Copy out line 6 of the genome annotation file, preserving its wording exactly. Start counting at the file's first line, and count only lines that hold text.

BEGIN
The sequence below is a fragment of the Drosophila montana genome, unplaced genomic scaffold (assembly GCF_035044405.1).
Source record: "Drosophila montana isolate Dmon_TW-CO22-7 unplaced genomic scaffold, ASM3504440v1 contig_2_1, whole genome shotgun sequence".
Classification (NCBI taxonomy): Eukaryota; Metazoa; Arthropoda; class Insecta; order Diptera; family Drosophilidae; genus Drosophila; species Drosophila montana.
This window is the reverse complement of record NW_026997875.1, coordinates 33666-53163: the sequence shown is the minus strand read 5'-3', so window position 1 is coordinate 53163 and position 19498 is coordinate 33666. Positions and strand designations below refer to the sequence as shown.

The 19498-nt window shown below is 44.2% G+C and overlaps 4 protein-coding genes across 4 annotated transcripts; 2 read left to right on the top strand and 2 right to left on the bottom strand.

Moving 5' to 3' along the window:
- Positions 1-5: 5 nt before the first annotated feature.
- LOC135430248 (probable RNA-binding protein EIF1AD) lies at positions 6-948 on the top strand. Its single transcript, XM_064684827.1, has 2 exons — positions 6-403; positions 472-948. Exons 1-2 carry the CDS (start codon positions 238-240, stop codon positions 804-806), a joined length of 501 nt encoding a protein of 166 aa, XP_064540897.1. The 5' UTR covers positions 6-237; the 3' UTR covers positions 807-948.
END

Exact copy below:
Moving 5' to 3' along the window: